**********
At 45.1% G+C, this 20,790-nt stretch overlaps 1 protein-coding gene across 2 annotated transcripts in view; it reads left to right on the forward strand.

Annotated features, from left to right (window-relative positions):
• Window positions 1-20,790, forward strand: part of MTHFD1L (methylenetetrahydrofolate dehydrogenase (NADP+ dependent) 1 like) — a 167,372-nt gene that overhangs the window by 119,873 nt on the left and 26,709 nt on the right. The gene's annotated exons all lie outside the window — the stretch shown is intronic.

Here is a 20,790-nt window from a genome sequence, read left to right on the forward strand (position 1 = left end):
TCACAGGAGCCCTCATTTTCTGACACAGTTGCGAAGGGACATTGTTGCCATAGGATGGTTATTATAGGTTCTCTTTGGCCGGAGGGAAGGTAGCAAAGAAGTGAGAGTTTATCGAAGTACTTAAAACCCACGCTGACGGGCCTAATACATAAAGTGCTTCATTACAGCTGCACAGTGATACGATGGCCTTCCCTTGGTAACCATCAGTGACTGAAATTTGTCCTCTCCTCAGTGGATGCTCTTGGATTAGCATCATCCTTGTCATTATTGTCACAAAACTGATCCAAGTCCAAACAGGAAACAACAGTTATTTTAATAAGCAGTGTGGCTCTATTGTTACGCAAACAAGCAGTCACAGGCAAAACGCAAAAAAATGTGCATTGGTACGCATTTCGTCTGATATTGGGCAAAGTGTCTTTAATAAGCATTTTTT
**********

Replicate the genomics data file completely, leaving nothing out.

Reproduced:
At 45.1% G+C, this 20,790-nt stretch overlaps 1 protein-coding gene across 2 annotated transcripts in view; it reads left to right on the forward strand.

Annotated features, from left to right (window-relative positions):
• Window positions 1-20,790, forward strand: part of MTHFD1L (methylenetetrahydrofolate dehydrogenase (NADP+ dependent) 1 like) — a 167,372-nt gene that overhangs the window by 119,873 nt on the left and 26,709 nt on the right. The gene's annotated exons all lie outside the window — the stretch shown is intronic.

Here is a 20,790-nt window from a genome sequence, read left to right on the forward strand (position 1 = left end):
TCACAGGAGCCCTCATTTTCTGACACAGTTGCGAAGGGACATTGTTGCCATAGGATGGTTATTATAGGTTCTCTTTGGCCGGAGGGAAGGTAGCAAAGAAGTGAGAGTTTATCGAAGTACTTAAAACCCACGCTGACGGGCCTAATACATAAAGTGCTTCATTACAGCTGCACAGTGATACGATGGCCTTCCCTTGGTAACCATCAGTGACTGAAATTTGTCCTCTCCTCAGTGGATGCTCTTGGATTAGCATCATCCTTGTCATTATTGTCACAAAACTGATCCAAGTCCAAACAGGAAACAACAGTTATTTTAATAAGCAGTGTGGCTCTATTGTTACGCAAACAAGCAGTCACAGGCAAAACGCAAAAAAATGTGCATTGGTACGCATTTCGTCTGATATTGGGCAAAGTGTCTTTAATAAGCATTTTTT